11/02/2017 BBC Weekend News

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Donald Trump considers a new executive order


The President has promised to take "firm steps" to protect US


security after the courts there blocked his original travel ban.


Could Britain's Brexit strategy divide the European Union?


That's the fear of one of the bloc's top officials.


New Zealand's stranded whales - hundreds are saved by the high tide


after the country's biggest beaching in a century.


And England break Welsh hearts with a last-gasp


President Trump says he's determined to take "firm steps" to protect


He is considering signing a new executive order on immigration,


after the courts blocked his initial attempt to bar travellers from seven


Our Washington Correspondent, David Willis, sent this report.


Stepping into the warmth of a Florida winter.


Yet the President and first Lady's weekend retreat offers little


respite from the chilly climate in his Presidency.


Efforts to make good on a key campaign promise,


having been stymied by the courts, Mr Trump is characteristically


My administration is committed to your security.


It will not allow our generous system of immigration to be turned


against us as a tool for terrorism and truly bad people.


We must take firm steps today to ensure that we are safe tomorrow.


Earlier, he had taken to Twitter to lament his latest legal rebuff.


Our legal system is broken, he wrote.


77% of refugees allowed into the US since the travel reprieve hail


Signed at the end of a frantic first week in office,


Donald Trump's executive order suspended America's refugee


programme and banned travellers from seven Muslim majority nations


As well as causing chaos at airports, it caught many of


his own officials flat-footed, and sparked protests


And whilst that policy was put on hold by the courts, it has emerged


that immigration officials rounded up hundreds of people in raids over


the last week as part of a separate move by the Trump administration to


crack down on illegal immigrants who have committed crimes in the US.


We also have a lot of other options, including just filing a brand-new


His patience with the legal system running thin, Mr Trump told


reporters on his way to Florida that he is


considering circumventing the


system by signing a new executive order.


To his opponents, many of whom took to the streets again today


in protest at the travel ban, that would be seen as a tactical retreat,


but with challenges pending in other courts,


He spent the day golfing in Florida, the bunkers and the


water hazards nothing compared to the obstacles that may lie ahead.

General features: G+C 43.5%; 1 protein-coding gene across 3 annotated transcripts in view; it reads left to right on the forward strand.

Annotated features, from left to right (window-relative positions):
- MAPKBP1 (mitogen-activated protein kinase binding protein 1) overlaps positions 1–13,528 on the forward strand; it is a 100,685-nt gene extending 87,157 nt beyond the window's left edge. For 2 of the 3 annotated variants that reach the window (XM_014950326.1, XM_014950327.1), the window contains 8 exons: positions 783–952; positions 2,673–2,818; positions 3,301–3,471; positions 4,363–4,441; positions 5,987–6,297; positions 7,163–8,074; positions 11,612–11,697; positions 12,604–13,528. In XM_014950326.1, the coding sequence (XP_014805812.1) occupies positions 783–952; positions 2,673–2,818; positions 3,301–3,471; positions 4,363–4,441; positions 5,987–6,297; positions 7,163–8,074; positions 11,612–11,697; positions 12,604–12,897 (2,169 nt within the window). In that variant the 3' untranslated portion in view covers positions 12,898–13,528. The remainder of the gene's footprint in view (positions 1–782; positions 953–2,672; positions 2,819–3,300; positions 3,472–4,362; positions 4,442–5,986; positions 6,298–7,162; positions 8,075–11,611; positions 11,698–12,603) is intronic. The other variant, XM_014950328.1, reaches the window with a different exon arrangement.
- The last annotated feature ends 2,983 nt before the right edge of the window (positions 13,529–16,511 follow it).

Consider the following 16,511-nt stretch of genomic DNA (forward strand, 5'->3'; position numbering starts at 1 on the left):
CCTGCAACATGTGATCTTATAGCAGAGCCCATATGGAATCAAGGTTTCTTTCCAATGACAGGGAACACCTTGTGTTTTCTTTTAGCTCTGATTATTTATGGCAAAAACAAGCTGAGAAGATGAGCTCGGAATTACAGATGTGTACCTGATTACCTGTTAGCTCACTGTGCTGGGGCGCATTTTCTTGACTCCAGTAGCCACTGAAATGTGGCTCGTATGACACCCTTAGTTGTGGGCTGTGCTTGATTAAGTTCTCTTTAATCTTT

David is in Washington for us tonight.


There are three options for the President. He can order his lawyers


to take the matter to the highest Court in the land, the US Supreme


Court. But that Court is currently divided along ideological lines and


there is a seat vacant so there is no guarantee that that tactic would


work. Or he can get the matter sent back to the appeals Court for


consideration by wider panel of judges than heard the case last week


or he can just simply choose to modify or rewrite that controversial


executive order, bringing in and addressing some of the complaints


that were raised by the judges. They will be burning the midnight oil in


the building behind me over the weekend, trying to work out which of


those options to take. But three weeks into his Presidency, Donald


Trump has been taught a lesson, if you like, that he cannot impose his


will easily on the legal or the political systems of the United


States. David, thank you very much. European Union countries


could struggle to maintain a united front during Brexit negotiations,


according to the President Jean Claude Juncker has told


a German radio station that the challenge of Britain


dealing with each country individually will put


pressure on the bloc. Our political correspondent, Chris


Mason, is in Westminster tonight. What's your interpretation


of what he's had to say, Chris? It is really interesting bee so


often we focus on the conversation here in Britain about the


forthcoming Brexit negotiations and the excitement of sun and the fear


of others. This interview is an insight into the hopes and fears on


the other side of the channel and Jean Claude Juncker acknowledging


publicly a potential vulnerability by the European Union that a bloc of


27 sitting around a table would inevitably run the risk, he says, of


being divided. He says Britain could attempt to offer something to other


countries and there is a positive sense in Brussels that up to now,


there has been an attempt to give Brussels together and keep the EU


together as one bloc and that has worked but they fear that may no


longer be the case. What of the reaction? Nothing specific for the


Department exiting the European Union, they point to what the press


-- Prime Minister said in the past about a constructive relationship


with the EU wants on the outside and there is a reminder, not that they